We in marketing love us some big ideas.
Attention-getting, jaw-dropping, breathtaking ideas that captivate our audience and sway them into taking action. It’s how we get noticed. It’s how we win awards. It’s how we achieve ROI.
Or so we think.
On paper, the ideas we come up with are brilliant. The storyboard is compelling. The concept will change everything. The “personas” are delighted. The idea is a success.
But our audience doesn’t live on paper – they live in the real world. And they aren’t personas, they are individual people.
And in the real world, people don’t want an idea that “changes everything.” They want an idea that integrates with what they are already doing. They want content that serves them, not content that reinvents the way they operate.
As content marketers, our challenge is to accept that and create content that takes into account the real world environment and day-to-day habits the people we are trying to connect with live in.
Try not to force people down a path they may not be able to take.
Ever seen this roadblock?
Avoid making people have to install special components to view your content. There are plenty of options out there and time is a precious commodity. Both of these facts will deter people from interacting with your content if there are barriers to entry they don’t have the will or the way to cross.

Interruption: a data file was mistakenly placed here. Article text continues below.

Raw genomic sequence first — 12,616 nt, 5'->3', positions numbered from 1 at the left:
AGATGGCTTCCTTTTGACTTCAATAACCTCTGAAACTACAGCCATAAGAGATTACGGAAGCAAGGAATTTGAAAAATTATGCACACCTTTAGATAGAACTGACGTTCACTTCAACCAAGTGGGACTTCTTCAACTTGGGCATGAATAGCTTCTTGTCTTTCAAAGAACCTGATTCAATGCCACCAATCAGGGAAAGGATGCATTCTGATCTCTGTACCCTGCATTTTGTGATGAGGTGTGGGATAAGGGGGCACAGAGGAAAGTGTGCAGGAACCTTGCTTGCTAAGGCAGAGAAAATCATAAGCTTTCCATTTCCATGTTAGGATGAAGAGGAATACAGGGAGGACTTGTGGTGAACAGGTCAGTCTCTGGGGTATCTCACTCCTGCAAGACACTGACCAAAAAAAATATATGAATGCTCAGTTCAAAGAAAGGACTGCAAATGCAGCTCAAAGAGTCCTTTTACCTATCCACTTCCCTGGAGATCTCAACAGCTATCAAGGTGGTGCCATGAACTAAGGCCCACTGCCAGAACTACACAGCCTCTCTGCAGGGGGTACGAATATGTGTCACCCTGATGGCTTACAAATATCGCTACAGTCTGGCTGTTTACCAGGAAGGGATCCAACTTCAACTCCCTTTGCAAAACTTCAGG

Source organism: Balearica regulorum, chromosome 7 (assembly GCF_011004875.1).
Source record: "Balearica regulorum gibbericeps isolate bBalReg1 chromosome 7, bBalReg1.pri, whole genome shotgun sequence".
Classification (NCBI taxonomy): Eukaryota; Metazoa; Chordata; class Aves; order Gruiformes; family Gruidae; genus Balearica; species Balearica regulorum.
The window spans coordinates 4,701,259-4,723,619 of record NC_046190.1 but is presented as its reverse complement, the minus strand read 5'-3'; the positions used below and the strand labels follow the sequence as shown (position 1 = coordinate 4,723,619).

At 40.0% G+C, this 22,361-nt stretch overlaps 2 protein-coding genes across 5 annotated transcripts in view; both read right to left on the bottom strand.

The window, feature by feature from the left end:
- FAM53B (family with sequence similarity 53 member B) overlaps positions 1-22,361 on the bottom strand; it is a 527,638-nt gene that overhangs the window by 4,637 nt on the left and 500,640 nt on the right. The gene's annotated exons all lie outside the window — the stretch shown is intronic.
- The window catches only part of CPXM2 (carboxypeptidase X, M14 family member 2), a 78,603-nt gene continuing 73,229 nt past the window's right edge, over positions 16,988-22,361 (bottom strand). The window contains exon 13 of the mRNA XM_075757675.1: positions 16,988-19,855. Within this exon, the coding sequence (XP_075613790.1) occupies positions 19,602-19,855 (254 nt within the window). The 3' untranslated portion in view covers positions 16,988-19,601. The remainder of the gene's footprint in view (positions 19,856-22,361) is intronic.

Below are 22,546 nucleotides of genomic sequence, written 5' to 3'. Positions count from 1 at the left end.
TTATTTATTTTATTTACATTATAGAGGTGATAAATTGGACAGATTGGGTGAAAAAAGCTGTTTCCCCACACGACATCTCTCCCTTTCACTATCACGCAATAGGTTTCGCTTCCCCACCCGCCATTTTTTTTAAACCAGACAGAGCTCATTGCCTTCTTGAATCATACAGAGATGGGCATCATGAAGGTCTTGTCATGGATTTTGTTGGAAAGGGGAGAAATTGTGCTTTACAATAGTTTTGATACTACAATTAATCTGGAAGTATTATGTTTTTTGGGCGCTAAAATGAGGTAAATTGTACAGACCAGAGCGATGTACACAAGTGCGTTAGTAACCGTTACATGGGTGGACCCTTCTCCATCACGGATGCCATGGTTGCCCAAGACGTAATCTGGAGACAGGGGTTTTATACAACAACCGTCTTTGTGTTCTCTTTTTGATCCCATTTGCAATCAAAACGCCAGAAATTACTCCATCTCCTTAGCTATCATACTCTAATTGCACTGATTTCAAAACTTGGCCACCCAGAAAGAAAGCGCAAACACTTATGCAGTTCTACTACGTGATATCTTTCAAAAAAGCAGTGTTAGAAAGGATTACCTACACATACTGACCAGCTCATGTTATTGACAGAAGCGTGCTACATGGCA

Another for-instance: In some plots of acreage in cubicle-land, video is not allowed to be consumed. Sure, it’s not forward-thinking, it’s old school, it’s ignorant – but it’s also true. Take into account that some people may not be able to view your brilliant video and offer a text alternative. People will quietly thank you with their attention.
Try to recognize the situational factors that surround your audience and mold your content to them.
During March Madness, NCAA.com knew that much of their audience would be stuck at work while the early games played, so they allowed for streaming broadcast of the games on people’s computers.
Smart move, but what about the people with exposed screens or a chronic case of over-the-shoulder-boss?
Enter, the “Boss Button”:
This allowed people to watch games with the peace of mind of knowing that they were one click away from escaping the wrath of their overbearing (or productivity-minded) employer. They could click the “Boss Button” and a dreadfully boring Excel spreadsheet would pop up.
That’s serving your audience in a realistic way.
To a much lesser extent, a student-targeted magazine I helped create in college was printed on smaller paper so students could do the crossword puzzle discretely in class by filling it out under their desks.
We knew that our publication would have a limited window of appeal: while they were in class. We didn’t stand a chance against the distractions presented once they were free.
So, we swallowed the bitter pill that was our reality and dealt with it. We designed a magazine that could be read in about the time it took a lecture to complete, and made it in the shape of something they could put between their lap and their desktop.
It wasn’t game-changing, but it did get some playing time.
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